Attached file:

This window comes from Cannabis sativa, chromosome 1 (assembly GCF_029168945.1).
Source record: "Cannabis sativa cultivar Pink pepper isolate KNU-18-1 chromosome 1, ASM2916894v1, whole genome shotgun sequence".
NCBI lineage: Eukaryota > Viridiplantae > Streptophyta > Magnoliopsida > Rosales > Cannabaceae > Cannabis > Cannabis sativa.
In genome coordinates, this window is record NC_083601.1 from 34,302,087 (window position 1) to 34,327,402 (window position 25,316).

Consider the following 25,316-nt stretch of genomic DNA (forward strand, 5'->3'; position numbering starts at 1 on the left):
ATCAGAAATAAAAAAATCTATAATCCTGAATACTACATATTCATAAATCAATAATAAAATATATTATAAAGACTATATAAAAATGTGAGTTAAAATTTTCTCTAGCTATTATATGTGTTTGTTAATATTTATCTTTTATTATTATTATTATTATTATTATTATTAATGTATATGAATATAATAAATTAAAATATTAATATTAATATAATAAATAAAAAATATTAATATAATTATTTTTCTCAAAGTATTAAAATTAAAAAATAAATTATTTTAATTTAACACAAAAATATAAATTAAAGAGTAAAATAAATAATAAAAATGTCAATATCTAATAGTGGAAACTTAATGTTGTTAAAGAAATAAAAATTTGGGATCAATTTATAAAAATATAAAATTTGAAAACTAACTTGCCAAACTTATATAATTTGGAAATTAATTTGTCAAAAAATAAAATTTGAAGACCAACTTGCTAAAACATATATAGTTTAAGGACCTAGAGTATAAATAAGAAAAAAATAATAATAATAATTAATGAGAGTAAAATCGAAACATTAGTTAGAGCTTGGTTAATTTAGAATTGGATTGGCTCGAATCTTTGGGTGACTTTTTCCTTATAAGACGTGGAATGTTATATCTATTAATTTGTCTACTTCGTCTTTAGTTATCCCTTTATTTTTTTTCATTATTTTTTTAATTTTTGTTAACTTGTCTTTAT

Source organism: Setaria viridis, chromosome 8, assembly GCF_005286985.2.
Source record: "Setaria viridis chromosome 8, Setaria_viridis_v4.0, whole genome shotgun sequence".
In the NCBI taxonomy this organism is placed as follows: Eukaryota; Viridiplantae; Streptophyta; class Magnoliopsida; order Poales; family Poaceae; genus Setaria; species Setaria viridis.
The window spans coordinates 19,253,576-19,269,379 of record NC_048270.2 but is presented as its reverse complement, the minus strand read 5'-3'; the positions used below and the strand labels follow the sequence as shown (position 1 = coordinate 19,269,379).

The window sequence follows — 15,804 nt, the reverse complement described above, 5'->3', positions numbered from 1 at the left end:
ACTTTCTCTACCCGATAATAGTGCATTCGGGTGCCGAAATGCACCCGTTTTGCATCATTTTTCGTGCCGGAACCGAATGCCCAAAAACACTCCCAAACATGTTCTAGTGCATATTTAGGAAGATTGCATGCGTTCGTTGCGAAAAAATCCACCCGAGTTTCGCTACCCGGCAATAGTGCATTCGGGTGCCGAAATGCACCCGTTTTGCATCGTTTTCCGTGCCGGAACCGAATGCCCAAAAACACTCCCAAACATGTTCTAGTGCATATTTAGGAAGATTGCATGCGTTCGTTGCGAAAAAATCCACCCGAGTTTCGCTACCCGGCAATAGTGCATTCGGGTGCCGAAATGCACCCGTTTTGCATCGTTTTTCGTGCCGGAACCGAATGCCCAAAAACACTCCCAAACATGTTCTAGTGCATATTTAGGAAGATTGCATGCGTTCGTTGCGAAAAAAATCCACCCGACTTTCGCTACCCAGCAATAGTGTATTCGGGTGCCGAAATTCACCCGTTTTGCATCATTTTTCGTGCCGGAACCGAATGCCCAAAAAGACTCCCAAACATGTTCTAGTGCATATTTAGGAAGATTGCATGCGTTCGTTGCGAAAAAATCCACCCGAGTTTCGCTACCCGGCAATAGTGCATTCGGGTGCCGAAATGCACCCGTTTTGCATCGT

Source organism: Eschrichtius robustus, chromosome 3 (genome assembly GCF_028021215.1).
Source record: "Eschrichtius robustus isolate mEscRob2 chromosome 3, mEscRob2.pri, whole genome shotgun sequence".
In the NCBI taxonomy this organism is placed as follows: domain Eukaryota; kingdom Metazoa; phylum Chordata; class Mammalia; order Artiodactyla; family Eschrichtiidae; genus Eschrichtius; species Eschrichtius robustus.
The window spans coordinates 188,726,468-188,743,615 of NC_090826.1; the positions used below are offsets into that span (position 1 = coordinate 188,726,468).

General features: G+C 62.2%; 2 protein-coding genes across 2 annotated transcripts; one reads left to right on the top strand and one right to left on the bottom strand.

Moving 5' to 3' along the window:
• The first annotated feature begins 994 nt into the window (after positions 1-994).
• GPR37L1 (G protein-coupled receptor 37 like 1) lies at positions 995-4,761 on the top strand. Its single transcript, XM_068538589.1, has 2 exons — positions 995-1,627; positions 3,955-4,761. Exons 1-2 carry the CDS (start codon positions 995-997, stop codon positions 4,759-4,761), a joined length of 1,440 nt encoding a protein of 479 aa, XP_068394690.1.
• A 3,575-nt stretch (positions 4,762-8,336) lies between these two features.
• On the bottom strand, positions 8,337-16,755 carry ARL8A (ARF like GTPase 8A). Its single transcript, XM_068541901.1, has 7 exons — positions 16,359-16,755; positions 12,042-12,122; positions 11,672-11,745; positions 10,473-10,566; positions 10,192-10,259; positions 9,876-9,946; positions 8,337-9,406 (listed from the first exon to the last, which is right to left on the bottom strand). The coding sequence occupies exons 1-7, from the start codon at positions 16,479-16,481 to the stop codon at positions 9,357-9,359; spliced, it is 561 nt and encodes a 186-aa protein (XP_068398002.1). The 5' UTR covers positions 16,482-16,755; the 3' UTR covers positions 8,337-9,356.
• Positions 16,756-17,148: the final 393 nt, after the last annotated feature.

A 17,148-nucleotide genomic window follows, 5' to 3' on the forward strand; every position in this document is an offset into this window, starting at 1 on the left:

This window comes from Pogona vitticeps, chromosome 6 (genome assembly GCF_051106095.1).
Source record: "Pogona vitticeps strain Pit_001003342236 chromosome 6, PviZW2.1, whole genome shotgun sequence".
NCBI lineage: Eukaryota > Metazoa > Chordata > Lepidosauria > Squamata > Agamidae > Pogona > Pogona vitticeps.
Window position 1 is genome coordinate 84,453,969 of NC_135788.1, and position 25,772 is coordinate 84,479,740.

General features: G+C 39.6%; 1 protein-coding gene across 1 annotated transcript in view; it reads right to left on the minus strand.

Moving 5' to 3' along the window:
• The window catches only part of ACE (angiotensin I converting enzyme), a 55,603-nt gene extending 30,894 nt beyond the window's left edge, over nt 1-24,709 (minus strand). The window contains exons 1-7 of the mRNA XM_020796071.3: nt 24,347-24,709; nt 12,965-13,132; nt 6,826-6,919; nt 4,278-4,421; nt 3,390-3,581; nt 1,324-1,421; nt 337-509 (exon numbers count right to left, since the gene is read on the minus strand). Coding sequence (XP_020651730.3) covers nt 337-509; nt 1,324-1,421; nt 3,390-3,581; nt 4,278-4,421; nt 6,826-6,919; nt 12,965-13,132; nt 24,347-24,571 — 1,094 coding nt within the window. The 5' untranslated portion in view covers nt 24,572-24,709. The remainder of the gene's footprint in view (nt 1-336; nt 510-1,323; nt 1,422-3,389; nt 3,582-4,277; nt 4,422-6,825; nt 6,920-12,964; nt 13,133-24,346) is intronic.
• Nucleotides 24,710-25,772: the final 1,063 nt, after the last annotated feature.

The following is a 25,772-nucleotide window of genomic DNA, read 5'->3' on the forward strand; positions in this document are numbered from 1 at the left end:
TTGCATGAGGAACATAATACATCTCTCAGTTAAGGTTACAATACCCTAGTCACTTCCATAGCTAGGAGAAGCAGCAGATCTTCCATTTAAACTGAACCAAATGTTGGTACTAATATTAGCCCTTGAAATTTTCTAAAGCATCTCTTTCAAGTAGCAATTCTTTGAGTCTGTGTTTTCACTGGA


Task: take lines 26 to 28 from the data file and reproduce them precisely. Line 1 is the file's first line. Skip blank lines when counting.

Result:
Source record: "Pogona vitticeps strain Pit_001003342236 chromosome 6, PviZW2.1, whole genome shotgun sequence".
NCBI lineage: Eukaryota > Metazoa > Chordata > Lepidosauria > Squamata > Agamidae > Pogona > Pogona vitticeps.
Window position 1 is genome coordinate 84,453,969 of NC_135788.1, and position 25,772 is coordinate 84,479,740.